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Five stories in Canada we’re watching

In the news: Fort McMurray, the Fort McMurray evacuees, and emergency preparedness


 

Five stories in the news today from The Canadian Press:

PREMIER NOTLEY LOOKS AT WHAT’S NEXT

While fire crews continue battling the massive wildfire in Fort McMurray, the premier of Alberta is turning at least part of her focus to what comes next. Rachel Notley says plans are in the works for concrete support for the more than 80,000 evacuees, including financial aid and transitional housing. But as for when the evacuees might be able to return home, Notley said that won’t happen until it is safe to do so.

MINISTERS TALK ABOUT EMERGENCY PREPAREDNESS

Federal and provincial ministers responsible for emergency preparedness meet in Toronto today. The meeting was planned before wildfires in northern Alberta forced a massive evacuation of Fort McMurray, but Public Safety Minister Ralph Goodale notes the irony of the timing. He says this week’s wildfire disaster provides a “powerful case study” for today’s discussions.

FIRE COULD FORCE SOME FOREIGN TEMP WORKERS OUT OF COUNTRY

Advocacy groups say temporary foreign workers displaced by the raging wildfire engulfing Fort McMurray are at even greater risk than the rest of those who were forced to flee the northern Alberta city. They say many of them could face an immediate accommodation crisis, since they often lack friends or family in the area to put them up. Advocates are calling on the federal government to make allowances for those workers under the circumstances.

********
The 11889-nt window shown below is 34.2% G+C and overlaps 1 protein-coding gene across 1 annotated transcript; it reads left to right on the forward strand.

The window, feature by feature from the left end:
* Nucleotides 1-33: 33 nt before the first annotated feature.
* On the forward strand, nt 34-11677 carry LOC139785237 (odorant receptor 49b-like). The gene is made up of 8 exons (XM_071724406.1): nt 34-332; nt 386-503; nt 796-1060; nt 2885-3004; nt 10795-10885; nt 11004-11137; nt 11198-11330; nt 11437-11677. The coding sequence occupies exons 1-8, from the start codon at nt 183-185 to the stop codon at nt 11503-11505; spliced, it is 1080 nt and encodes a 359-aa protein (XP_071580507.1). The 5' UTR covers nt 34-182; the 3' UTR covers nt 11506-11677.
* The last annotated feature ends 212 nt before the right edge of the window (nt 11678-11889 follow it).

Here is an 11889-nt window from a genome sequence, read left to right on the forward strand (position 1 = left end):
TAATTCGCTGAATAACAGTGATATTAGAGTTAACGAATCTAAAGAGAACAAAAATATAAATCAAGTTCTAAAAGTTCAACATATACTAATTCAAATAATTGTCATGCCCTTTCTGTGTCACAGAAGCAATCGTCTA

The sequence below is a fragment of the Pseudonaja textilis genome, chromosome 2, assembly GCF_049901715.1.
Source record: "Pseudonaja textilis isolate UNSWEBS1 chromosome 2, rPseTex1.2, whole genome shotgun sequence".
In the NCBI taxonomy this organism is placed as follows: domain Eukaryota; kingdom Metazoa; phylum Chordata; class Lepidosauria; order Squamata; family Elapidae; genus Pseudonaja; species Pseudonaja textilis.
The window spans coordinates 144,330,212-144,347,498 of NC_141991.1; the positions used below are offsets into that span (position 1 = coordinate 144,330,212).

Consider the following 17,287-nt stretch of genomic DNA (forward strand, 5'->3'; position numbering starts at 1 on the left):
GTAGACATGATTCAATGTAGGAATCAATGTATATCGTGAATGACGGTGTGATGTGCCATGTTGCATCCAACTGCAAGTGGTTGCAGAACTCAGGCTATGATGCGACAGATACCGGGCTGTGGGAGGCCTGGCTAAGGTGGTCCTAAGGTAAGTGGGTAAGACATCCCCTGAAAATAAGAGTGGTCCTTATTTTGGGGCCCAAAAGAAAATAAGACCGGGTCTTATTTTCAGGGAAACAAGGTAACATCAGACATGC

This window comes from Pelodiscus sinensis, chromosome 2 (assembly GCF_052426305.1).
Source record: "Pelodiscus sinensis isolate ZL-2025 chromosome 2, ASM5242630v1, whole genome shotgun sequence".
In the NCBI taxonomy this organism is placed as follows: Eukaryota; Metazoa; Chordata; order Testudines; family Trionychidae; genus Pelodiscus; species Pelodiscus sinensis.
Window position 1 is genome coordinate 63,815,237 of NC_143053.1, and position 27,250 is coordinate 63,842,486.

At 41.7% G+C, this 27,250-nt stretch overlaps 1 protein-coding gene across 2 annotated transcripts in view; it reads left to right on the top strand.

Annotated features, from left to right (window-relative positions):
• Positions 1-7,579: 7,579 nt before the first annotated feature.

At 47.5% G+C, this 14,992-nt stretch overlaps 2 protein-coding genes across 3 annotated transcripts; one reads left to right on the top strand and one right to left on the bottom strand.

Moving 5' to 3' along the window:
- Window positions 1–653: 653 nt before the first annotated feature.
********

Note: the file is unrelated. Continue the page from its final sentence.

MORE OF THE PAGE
DOCUMENTARY DETAILS UNSAFE WORKING CONDITIONS FOR MIGRANTS

A documentary by Canadian filmmaker Min Sook Lee tells a dismal tale of the life some migrants face when they come to Canada under the temporary foreign worker program. The film says they sometimes find unsafe working conditions, substandard living arrangements and are forced to pay exorbitant fees to deceptive recruiters. The documentary makes its world premiere at the Hot Docs Canadian International Documentary Festival in Toronto.

CREWS SCRAMBLE AS FORT MCMURRAY FIRE GROWS

Crews fighting to save Fort McMurray from rampaging flames water bombed the Alberta city Thursday to try to keep away a wildfire so intense it has spawned its own weather. Chad Morrison of Alberta Forestry said the fire continues to grow, but at a slower rate than before, and the spread was happening in forested areas away from the community. Morrison said there were 22 water bombers at work and more were coming in, including four from Quebec.


 
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